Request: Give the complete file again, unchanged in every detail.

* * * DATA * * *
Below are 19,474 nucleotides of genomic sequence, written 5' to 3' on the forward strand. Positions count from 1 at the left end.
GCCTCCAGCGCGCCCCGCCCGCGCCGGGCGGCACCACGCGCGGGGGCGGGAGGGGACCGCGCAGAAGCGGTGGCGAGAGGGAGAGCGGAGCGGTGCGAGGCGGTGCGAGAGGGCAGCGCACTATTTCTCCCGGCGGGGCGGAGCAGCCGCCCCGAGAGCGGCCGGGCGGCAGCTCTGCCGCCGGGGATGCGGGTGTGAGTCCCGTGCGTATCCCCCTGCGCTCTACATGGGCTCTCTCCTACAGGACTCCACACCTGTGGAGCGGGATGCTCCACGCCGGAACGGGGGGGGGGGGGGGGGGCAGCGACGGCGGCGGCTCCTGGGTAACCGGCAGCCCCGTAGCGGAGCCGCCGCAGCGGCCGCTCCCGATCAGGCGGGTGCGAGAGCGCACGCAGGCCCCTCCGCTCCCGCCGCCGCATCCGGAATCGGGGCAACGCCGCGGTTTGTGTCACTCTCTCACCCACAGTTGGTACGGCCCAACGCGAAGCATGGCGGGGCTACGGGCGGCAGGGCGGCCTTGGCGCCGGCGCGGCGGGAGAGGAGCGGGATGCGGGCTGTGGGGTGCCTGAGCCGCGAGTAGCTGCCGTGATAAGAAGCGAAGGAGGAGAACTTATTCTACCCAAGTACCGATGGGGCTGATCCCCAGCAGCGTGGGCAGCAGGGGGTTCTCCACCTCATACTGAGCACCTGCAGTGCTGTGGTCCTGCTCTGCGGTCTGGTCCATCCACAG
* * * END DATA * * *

Below are 19,474 nucleotides of genomic sequence, written 5' to 3' on the forward strand. Positions count from 1 at the left end.
GCCTCCAGCGCGCCCCGCCCGCGCCGGGCGGCACCACGCGCGGGGGCGGGAGGGGACCGCGCAGAAGCGGTGGCGAGAGGGAGAGCGGAGCGGTGCGAGGCGGTGCGAGAGGGCAGCGCACTATTTCTCCCGGCGGGGCGGAGCAGCCGCCCCGAGAGCGGCCGGGCGGCAGCTCTGCCGCCGGGGATGCGGGTGTGAGTCCCGTGCGTATCCCCCTGCGCTCTACATGGGCTCTCTCCTACAGGACTCCACACCTGTGGAGCGGGATGCTCCACGCCGGAACGGGGGGGGGGGGGGGGGGCAGCGACGGCGGCGGCTCCTGGGTAACCGGCAGCCCCGTAGCGGAGCCGCCGCAGCGGCCGCTCCCGATCAGGCGGGTGCGAGAGCGCACGCAGGCCCCTCCGCTCCCGCCGCCGCATCCGGAATCGGGGCAACGCCGCGGTTTGTGTCACTCTCTCACCCACAGTTGGTACGGCCCAACGCGAAGCATGGCGGGGCTACGGGCGGCAGGGCGGCCTTGGCGCCGGCGCGGCGGGAGAGGAGCGGGATGCGGGCTGTGGGGTGCCTGAGCCGCGAGTAGCTGCCGTGATAAGAAGCGAAGGAGGAGAACTTATTCTACCCAAGTACCGATGGGGCTGATCCCCAGCAGCGTGGGCAGCAGGGGGTTCTCCACCTCATACTGAGCACCTGCAGTGCTGTGGTCCTGCTCTGCGGTCTGGTCCATCCACAG